The list is staggering: 538 full-time positions, including 231 elementary school teachers, 41 English teachers, 45 social science teachers, 28 sixth-grade teachers, 25 P.E. teachers, 13 social workers, and the entire adult education staff.
As she sent me the news of her students’ success in a day-long ocean science contest, Oakland High School teacher Katie Noonan invoked President Obama, who said in his recent State of the Union address: “We need to teach our kids that it’s not just the winner of the Super Bowl who deserves to be celebrated, but the winner of the science fair.”
How could I argue with that?
UPDATE: Betty Olson-Jones, the Oakland teachers union president, said the OEA executive board’s anti-tax extension position has since been revised to a more neutral stance. The union’s official position will depend on how the representative council votes Monday evening.
The fate of a proposed ballot measure to extend temporary sales, vehicle and income taxes in California could mean the difference of $330 in state funding per public school student. In Oakland Unified, that amounts to about $12 million — or $15 million, if you include the city’s independently run charter schools. But it might not even make it onto the ballot.
The Republican lawmakers’ opposition to the tax extension is widely known, but it’s not only the right that’s against the idea. Some of the far-left members of the Oakland teachers union have taken the same position, saying the state should be taxing the rich instead.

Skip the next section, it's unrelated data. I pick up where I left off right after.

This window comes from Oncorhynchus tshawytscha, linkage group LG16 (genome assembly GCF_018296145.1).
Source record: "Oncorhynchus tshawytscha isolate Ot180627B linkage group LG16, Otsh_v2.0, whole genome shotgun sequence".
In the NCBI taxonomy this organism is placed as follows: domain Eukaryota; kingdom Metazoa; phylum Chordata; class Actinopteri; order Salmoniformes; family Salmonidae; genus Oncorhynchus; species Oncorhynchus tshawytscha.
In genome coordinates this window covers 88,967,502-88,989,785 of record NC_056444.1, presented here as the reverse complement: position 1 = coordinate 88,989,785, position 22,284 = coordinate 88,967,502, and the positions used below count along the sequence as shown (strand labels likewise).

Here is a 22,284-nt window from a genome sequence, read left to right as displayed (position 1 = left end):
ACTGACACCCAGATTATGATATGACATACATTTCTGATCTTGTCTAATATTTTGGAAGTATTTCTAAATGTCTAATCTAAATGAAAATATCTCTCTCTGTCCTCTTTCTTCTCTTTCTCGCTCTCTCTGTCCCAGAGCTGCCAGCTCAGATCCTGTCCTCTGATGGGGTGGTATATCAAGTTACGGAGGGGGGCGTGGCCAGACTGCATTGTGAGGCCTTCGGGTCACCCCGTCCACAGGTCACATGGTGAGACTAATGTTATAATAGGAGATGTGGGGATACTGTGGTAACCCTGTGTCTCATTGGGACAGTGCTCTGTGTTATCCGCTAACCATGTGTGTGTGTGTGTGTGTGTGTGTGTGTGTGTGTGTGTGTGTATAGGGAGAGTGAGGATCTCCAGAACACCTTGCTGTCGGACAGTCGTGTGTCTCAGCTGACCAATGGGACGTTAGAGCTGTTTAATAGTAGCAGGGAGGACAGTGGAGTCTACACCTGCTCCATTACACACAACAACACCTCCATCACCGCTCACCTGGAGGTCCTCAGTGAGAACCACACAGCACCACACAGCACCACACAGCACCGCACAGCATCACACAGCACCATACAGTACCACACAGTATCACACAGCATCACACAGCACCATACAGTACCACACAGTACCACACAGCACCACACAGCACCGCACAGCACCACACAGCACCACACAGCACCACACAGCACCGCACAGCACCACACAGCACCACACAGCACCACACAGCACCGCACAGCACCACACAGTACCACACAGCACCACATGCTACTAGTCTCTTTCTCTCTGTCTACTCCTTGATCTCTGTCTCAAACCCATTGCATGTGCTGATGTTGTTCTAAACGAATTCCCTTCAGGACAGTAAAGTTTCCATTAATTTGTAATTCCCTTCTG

The Berkeley-based National Writing Project, a 37-year-old program to help teachers of all grade levels and disciplines teach writing, received some tough news this week. It lost all of its federal funding for the upcoming school year in a temporary spending bill President Barack Obama signed into law Wednesday in an effort to avoid a federal government shutdown.
Ed Week’s Alyson Klein reports that the writing project was one of more than a dozen educational programs that will lose federal funding temporarily, if not permanently. Support for such programs is technically defined as an earmark, since it is a non-competitive grant, though some of the organizations — such as Teach For America — are national in scope.
The National Writing Project’s network receives more than $25 million from the U.S. Department of Education; it encompasses 200 programs at colleges and universities in all 50 states, Washington D.C., Puerto Rico and the U.S. Virgin Islands. The Bay Area Writing Project, anchored at UC Berkeley, is the oldest one.
Kristen Caven, an OUSD parent, volunteer, and author of Perfectly Revolting: My Glamorous Cartooning Career, tells us about a festival that’s become an institution in Oakland. The final competition is March 18 and 19.
Do you want to see the best of Oakland? Come to any round of the Martin Luther King, Jr. Oratorical Fest, at any school, now in its 32nd year. Private, public and charter school students perform famous or original speeches, poetry, and songs about peace, freedom, justice, beauty, human rights, personal struggle, and triumph, or just being a good and authentic person.
I attended the regional competition for middle and high schools on a lark today, helping out an English newcomers teacher, Ms. Colt, who’d had two teachers and three parents call in sick, and could not otherwise take her the 21 kids from our school. But my sacrifice was not entirely altruistic. I’ve often gone out of my way to attend the festival at my son’s elementary school, always a memorable, many-tissue day filled with poetry, inspiring words, and adorable, brave kids.